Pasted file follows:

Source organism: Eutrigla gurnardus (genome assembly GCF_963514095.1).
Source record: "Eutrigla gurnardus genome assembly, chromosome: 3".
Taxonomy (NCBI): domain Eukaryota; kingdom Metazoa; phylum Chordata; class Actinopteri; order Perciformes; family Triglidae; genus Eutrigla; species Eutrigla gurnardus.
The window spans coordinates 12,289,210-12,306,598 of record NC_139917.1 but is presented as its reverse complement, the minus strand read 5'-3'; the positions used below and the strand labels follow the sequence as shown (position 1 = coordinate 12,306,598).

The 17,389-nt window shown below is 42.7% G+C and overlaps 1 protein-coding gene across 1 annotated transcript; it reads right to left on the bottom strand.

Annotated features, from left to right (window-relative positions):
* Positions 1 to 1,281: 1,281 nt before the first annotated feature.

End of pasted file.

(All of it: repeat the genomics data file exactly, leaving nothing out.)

Source organism: Eutrigla gurnardus (genome assembly GCF_963514095.1).
Source record: "Eutrigla gurnardus genome assembly, chromosome: 3".
Taxonomy (NCBI): domain Eukaryota; kingdom Metazoa; phylum Chordata; class Actinopteri; order Perciformes; family Triglidae; genus Eutrigla; species Eutrigla gurnardus.
The window spans coordinates 12,289,210-12,306,598 of record NC_139917.1 but is presented as its reverse complement, the minus strand read 5'-3'; the positions used below and the strand labels follow the sequence as shown (position 1 = coordinate 12,306,598).

The 17,389-nt window shown below is 42.7% G+C and overlaps 1 protein-coding gene across 1 annotated transcript; it reads right to left on the bottom strand.

Annotated features, from left to right (window-relative positions):
* Positions 1 to 1,281: 1,281 nt before the first annotated feature.